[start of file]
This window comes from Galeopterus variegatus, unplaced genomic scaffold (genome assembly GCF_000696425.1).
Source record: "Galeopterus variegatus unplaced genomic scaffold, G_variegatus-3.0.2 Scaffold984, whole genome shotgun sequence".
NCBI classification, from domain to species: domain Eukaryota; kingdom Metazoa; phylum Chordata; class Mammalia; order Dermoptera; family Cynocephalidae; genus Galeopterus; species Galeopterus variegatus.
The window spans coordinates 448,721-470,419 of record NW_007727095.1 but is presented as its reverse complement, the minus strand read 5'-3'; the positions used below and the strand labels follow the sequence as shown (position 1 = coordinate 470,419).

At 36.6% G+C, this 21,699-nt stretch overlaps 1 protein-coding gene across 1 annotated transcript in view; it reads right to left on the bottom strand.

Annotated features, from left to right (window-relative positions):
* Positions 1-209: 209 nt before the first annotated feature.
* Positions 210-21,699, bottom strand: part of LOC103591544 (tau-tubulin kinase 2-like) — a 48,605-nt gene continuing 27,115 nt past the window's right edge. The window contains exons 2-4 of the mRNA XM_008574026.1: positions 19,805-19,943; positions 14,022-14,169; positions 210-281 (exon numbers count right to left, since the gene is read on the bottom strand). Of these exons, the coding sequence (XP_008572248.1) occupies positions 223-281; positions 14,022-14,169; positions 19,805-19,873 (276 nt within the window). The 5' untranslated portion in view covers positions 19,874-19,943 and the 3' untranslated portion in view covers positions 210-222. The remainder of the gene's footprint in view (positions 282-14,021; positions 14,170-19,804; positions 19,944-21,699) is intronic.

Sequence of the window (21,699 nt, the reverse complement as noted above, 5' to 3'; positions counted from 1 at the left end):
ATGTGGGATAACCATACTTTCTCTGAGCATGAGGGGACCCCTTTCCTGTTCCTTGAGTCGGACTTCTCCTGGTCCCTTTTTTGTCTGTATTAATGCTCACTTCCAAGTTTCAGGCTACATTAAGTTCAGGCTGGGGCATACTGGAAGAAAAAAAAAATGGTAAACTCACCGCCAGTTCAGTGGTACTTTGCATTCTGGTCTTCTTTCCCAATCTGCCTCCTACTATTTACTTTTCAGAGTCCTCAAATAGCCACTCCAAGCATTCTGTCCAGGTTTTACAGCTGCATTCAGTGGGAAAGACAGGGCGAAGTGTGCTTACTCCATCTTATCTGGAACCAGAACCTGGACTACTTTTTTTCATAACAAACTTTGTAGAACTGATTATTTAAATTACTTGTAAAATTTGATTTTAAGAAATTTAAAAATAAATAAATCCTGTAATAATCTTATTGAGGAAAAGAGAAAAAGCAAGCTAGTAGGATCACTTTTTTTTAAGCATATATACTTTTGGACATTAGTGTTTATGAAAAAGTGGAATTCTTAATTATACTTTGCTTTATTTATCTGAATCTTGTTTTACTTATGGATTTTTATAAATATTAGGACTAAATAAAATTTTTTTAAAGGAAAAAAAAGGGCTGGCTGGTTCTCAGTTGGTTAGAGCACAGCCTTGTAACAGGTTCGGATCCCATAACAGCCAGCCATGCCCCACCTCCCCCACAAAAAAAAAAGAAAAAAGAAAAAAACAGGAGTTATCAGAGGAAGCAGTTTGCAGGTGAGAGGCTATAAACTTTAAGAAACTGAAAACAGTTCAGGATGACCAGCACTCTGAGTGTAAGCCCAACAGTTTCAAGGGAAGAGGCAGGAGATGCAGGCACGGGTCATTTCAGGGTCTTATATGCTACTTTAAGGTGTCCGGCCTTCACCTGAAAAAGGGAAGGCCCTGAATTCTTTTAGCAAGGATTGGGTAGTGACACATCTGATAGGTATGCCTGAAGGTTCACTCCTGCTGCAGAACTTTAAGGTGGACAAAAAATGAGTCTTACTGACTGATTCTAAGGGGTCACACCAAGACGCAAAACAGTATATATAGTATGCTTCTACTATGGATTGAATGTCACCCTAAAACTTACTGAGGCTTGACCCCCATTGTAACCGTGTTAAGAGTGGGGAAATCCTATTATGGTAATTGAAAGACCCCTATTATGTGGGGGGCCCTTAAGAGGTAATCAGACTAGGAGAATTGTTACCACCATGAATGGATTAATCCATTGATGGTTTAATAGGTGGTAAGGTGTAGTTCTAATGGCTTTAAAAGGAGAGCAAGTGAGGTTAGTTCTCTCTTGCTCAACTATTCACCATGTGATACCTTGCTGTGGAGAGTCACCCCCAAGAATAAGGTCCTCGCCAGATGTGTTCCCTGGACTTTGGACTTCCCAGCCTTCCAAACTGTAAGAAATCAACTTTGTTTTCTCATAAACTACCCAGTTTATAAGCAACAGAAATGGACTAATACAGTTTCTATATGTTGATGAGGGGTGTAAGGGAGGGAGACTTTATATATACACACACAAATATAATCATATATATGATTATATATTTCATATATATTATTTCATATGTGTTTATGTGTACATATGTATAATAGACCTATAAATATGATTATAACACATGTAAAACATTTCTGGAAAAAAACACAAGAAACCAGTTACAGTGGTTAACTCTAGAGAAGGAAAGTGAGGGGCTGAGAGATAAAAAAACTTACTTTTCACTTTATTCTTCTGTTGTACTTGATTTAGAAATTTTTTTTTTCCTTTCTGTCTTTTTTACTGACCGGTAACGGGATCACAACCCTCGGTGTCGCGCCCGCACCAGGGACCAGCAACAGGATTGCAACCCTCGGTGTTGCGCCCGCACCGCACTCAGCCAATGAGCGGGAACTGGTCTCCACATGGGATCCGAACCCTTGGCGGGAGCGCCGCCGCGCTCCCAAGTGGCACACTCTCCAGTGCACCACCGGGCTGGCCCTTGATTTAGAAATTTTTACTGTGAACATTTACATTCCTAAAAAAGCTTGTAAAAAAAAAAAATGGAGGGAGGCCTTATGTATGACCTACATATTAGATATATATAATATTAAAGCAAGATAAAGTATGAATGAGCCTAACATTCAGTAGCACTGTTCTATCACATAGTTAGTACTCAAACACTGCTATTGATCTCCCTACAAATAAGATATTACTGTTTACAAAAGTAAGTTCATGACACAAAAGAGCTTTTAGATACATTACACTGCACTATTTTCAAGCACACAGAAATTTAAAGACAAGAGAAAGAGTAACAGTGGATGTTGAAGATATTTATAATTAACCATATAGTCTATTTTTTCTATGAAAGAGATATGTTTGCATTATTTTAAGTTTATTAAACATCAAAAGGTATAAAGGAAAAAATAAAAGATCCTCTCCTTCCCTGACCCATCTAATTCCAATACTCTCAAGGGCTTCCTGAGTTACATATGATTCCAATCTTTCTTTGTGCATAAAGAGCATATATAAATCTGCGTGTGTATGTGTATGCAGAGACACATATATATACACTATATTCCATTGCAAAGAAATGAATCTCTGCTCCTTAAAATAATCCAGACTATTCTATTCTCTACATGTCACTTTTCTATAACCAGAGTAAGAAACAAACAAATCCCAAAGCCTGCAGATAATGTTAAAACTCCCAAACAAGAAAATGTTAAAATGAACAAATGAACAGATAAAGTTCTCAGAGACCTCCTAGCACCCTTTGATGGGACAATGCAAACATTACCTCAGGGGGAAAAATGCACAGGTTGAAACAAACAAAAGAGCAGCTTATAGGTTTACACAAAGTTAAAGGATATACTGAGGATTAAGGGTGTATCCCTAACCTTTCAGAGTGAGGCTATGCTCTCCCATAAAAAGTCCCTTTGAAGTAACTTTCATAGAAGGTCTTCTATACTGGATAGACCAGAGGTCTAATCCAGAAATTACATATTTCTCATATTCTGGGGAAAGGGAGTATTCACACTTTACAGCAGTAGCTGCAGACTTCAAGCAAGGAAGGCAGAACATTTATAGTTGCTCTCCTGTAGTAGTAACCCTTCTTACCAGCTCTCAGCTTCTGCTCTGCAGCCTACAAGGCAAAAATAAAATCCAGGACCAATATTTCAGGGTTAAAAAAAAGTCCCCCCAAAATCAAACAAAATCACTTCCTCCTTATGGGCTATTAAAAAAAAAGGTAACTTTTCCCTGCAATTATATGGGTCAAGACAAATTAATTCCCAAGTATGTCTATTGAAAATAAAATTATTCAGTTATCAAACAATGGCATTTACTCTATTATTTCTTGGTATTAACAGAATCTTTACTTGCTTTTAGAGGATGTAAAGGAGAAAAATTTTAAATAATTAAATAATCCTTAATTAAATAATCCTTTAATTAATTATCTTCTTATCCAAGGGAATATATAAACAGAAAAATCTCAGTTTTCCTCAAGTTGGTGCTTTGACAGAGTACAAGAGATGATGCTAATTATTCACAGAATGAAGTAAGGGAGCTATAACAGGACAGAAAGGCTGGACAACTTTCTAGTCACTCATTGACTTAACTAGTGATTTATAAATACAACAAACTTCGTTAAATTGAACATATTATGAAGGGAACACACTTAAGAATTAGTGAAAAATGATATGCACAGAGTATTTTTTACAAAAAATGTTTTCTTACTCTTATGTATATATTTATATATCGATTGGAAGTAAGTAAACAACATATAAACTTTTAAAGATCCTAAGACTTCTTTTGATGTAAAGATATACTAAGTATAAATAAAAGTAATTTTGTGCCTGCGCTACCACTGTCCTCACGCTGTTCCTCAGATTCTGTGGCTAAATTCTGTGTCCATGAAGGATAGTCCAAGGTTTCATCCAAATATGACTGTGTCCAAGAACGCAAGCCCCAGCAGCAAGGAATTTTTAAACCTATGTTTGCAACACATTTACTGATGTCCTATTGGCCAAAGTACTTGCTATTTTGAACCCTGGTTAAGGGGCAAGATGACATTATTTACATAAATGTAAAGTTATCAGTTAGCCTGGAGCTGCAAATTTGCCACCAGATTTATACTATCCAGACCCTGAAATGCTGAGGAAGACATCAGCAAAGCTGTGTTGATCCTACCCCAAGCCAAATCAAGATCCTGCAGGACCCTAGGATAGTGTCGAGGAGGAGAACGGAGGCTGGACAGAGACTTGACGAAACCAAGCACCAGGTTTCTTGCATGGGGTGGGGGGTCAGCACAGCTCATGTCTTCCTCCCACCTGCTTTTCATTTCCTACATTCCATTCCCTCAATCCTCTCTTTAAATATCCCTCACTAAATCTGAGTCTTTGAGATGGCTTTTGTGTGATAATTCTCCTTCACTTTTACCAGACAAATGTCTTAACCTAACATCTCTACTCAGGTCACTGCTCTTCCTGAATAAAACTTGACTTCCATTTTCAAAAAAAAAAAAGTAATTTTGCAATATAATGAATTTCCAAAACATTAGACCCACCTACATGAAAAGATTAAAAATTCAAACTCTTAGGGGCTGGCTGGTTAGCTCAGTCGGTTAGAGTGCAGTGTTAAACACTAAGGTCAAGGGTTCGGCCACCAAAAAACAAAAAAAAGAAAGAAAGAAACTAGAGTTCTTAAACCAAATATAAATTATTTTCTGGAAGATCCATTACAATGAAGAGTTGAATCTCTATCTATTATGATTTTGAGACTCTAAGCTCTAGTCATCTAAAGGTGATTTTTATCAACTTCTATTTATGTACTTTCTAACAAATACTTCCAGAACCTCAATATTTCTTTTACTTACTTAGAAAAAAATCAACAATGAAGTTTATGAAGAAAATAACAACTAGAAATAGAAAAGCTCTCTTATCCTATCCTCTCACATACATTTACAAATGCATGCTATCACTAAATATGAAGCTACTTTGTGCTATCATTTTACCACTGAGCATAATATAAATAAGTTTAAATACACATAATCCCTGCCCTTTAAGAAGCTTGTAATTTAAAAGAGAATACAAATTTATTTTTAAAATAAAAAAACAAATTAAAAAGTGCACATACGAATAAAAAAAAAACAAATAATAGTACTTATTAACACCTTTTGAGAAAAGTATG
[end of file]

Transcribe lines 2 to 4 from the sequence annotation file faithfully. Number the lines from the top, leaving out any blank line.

Source record: "Galeopterus variegatus unplaced genomic scaffold, G_variegatus-3.0.2 Scaffold984, whole genome shotgun sequence".
NCBI classification, from domain to species: domain Eukaryota; kingdom Metazoa; phylum Chordata; class Mammalia; order Dermoptera; family Cynocephalidae; genus Galeopterus; species Galeopterus variegatus.
The window spans coordinates 448,721-470,419 of record NW_007727095.1 but is presented as its reverse complement, the minus strand read 5'-3'; the positions used below and the strand labels follow the sequence as shown (position 1 = coordinate 470,419).